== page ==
Give Diplomacy with Iran a Chance

Written on February 15, 2012 by Ángeles Figueroa-Alcorta in Foreign Policy, International Conflict, Terrorism & Security, Middle East

Iran Is Ready to Talk

By Dennis B. Ross

Speculation about an Israeli strike against Iranian nuclear facilities is rife, but there is little discussion about whether diplomacy can still succeed, precluding the need for military action.

Many experts doubt that Tehran would ever accept a deal that uses intrusive inspections and denies or limits uranium enrichment to halt any advances toward a nuclear weapons capability, while still permitting the development of civilian nuclear power. But before we assume that diplomacy can’t work, it is worth considering that Iranians are now facing crippling pressure and that their leaders have in the past altered their behavior in response to such pressure. Notwithstanding all their bluster, there are signs that Tehran is now looking for a way out.

Much has changed in the last three years. In January 2009, Iran was spreading its influence throughout the Middle East, and Arab leaders were reluctant to criticize Iran in public lest they trigger a coercive Iranian reaction. Similarly, Iran’s government wasn’t facing significant economic pressures; Iranians had simply adjusted to the incremental sanctions they were then facing.

Today, Iran is more isolated than ever. The regional balance of power is shifting against Tehran, in no small part because of its ongoing support for the beleaguered government of Bashar al-Assad in Syria. The Assad regime is failing, and in time, Iran will lose its only state ally in the Arab world and its conduit for arming the militant group Hezbollah in Lebanon.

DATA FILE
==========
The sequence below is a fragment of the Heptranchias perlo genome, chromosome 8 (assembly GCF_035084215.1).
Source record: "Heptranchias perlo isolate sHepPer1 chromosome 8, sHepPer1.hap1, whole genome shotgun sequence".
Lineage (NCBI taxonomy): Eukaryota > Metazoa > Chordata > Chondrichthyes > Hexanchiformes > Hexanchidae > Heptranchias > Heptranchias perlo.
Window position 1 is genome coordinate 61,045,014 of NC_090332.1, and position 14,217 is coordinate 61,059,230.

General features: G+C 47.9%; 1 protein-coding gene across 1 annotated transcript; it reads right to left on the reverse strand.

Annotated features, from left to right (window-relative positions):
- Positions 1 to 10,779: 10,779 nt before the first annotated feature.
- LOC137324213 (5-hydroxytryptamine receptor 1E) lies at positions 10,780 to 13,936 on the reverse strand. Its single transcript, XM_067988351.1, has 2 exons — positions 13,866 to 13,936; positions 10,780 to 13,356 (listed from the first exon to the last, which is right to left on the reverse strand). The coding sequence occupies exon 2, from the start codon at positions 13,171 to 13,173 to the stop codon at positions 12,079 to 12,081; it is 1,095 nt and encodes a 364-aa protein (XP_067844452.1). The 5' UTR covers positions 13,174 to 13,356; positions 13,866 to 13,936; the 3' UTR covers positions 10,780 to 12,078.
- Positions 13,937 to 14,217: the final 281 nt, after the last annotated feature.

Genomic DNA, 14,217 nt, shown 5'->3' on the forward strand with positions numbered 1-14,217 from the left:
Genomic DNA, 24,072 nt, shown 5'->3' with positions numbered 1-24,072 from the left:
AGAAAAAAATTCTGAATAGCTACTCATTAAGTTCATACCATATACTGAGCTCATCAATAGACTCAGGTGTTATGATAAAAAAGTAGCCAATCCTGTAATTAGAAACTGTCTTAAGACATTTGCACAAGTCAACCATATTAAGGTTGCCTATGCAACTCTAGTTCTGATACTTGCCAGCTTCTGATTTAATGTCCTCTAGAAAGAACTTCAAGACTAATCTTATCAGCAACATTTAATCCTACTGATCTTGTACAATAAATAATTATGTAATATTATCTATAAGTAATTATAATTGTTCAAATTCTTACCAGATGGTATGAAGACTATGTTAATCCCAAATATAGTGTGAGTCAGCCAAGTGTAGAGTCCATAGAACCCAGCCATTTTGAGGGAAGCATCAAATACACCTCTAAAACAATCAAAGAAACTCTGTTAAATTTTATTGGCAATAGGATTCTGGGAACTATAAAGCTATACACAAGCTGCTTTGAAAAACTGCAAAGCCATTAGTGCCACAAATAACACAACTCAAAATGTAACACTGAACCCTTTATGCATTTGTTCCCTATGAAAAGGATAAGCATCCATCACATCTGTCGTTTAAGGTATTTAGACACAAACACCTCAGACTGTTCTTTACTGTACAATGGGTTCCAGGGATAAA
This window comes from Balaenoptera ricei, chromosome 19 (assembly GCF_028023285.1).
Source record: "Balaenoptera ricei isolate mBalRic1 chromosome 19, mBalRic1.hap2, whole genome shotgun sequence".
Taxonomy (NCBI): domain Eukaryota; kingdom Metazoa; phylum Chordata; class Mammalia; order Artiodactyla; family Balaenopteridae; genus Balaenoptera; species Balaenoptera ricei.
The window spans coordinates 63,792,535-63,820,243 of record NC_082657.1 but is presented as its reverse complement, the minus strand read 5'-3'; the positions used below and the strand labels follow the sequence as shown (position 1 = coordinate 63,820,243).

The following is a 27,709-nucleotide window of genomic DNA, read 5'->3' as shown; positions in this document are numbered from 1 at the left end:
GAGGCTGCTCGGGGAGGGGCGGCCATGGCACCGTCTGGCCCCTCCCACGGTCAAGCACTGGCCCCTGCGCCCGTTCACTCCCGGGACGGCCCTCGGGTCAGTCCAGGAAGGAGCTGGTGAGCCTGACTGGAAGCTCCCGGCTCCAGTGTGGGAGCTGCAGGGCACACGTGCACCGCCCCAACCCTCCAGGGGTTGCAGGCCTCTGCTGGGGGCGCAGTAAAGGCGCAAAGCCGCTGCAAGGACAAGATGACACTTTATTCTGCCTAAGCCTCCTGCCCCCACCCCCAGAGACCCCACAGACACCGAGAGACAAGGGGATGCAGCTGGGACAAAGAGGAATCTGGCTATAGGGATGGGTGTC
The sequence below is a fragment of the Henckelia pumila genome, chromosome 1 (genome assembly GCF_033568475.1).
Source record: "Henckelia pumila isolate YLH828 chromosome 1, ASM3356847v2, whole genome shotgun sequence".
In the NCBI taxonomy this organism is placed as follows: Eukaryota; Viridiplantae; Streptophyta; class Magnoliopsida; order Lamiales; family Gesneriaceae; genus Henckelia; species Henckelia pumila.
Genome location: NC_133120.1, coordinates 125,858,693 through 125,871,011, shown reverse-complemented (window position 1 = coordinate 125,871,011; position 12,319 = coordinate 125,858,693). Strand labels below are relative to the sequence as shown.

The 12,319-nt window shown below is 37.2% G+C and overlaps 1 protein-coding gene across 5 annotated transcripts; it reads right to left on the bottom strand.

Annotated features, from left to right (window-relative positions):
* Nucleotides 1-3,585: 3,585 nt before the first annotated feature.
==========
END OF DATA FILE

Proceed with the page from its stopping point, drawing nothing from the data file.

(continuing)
Iran’s Arab neighbors in the Persian Gulf, and even the United Nations General Assembly, no longer hesitate to criticize Tehran. Gone is the fear of Iranian intimidation, as the Saudis demonstrated by immediately promising to fill the gap and meet Europe’s needs when the European Union announced its decision to boycott the purchase of Iran’s oil. Even after Iran denounced the Saudi move as a hostile act, the Saudis did not back off.

Iran cannot do business with or obtain credit from any reputable international bank, nor can it easily insure its ships or find energy investors. According to Iran’s oil ministry, the energy sector needs more than $100 billion in investments to revitalize its aging infrastructure; it now faces a severe shortfall. Read more…

Dennis B. Ross, a former State Department and National Security Council official, was a special assistant to President Obama for the Middle East, Afghanistan and South Asia from 2009 to 2011.

As published in www.nytimes.com on February 14, 2012 (a version of this op-ed appeared in print on February 15, 2012, on page A25 of the New York edition with the headline: Iran Is Ready to Talk).


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